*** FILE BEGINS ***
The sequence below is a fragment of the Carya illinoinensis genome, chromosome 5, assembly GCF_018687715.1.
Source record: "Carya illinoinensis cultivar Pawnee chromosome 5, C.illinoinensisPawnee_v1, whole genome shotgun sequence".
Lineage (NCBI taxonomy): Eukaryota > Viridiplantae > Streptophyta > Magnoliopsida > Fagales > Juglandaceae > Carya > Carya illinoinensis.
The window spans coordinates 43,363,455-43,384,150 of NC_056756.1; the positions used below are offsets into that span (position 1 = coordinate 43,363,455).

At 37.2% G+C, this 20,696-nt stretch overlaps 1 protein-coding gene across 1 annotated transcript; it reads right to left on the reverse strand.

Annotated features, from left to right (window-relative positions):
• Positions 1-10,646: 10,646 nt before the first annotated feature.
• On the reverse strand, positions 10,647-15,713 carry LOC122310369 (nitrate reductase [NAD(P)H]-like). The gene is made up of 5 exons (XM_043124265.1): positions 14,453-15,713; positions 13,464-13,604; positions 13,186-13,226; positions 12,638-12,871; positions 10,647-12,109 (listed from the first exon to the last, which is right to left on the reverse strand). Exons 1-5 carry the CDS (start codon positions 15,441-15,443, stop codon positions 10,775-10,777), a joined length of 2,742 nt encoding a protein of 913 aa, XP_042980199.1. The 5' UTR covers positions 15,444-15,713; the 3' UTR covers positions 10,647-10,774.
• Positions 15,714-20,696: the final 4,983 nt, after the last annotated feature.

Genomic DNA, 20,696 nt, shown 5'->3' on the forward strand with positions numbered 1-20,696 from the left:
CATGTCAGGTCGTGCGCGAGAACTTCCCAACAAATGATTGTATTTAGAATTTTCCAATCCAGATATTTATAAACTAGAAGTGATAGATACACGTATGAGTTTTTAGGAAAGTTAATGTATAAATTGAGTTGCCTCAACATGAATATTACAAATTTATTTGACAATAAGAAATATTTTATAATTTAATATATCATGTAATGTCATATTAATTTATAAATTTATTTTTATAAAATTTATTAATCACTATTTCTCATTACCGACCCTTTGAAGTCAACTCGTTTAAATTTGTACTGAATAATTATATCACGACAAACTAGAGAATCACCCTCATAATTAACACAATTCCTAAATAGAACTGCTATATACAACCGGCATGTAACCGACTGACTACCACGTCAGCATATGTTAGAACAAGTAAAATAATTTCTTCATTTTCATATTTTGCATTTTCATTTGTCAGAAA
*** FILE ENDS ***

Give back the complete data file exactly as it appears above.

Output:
The sequence below is a fragment of the Carya illinoinensis genome, chromosome 5, assembly GCF_018687715.1.
Source record: "Carya illinoinensis cultivar Pawnee chromosome 5, C.illinoinensisPawnee_v1, whole genome shotgun sequence".
Lineage (NCBI taxonomy): Eukaryota > Viridiplantae > Streptophyta > Magnoliopsida > Fagales > Juglandaceae > Carya > Carya illinoinensis.
The window spans coordinates 43,363,455-43,384,150 of NC_056756.1; the positions used below are offsets into that span (position 1 = coordinate 43,363,455).

At 37.2% G+C, this 20,696-nt stretch overlaps 1 protein-coding gene across 1 annotated transcript; it reads right to left on the reverse strand.

Annotated features, from left to right (window-relative positions):
• Positions 1-10,646: 10,646 nt before the first annotated feature.
• On the reverse strand, positions 10,647-15,713 carry LOC122310369 (nitrate reductase [NAD(P)H]-like). The gene is made up of 5 exons (XM_043124265.1): positions 14,453-15,713; positions 13,464-13,604; positions 13,186-13,226; positions 12,638-12,871; positions 10,647-12,109 (listed from the first exon to the last, which is right to left on the reverse strand). Exons 1-5 carry the CDS (start codon positions 15,441-15,443, stop codon positions 10,775-10,777), a joined length of 2,742 nt encoding a protein of 913 aa, XP_042980199.1. The 5' UTR covers positions 15,444-15,713; the 3' UTR covers positions 10,647-10,774.
• Positions 15,714-20,696: the final 4,983 nt, after the last annotated feature.

Genomic DNA, 20,696 nt, shown 5'->3' on the forward strand with positions numbered 1-20,696 from the left:
CATGTCAGGTCGTGCGCGAGAACTTCCCAACAAATGATTGTATTTAGAATTTTCCAATCCAGATATTTATAAACTAGAAGTGATAGATACACGTATGAGTTTTTAGGAAAGTTAATGTATAAATTGAGTTGCCTCAACATGAATATTACAAATTTATTTGACAATAAGAAATATTTTATAATTTAATATATCATGTAATGTCATATTAATTTATAAATTTATTTTTATAAAATTTATTAATCACTATTTCTCATTACCGACCCTTTGAAGTCAACTCGTTTAAATTTGTACTGAATAATTATATCACGACAAACTAGAGAATCACCCTCATAATTAACACAATTCCTAAATAGAACTGCTATATACAACCGGCATGTAACCGACTGACTACCACGTCAGCATATGTTAGAACAAGTAAAATAATTTCTTCATTTTCATATTTTGCATTTTCATTTGTCAGAAA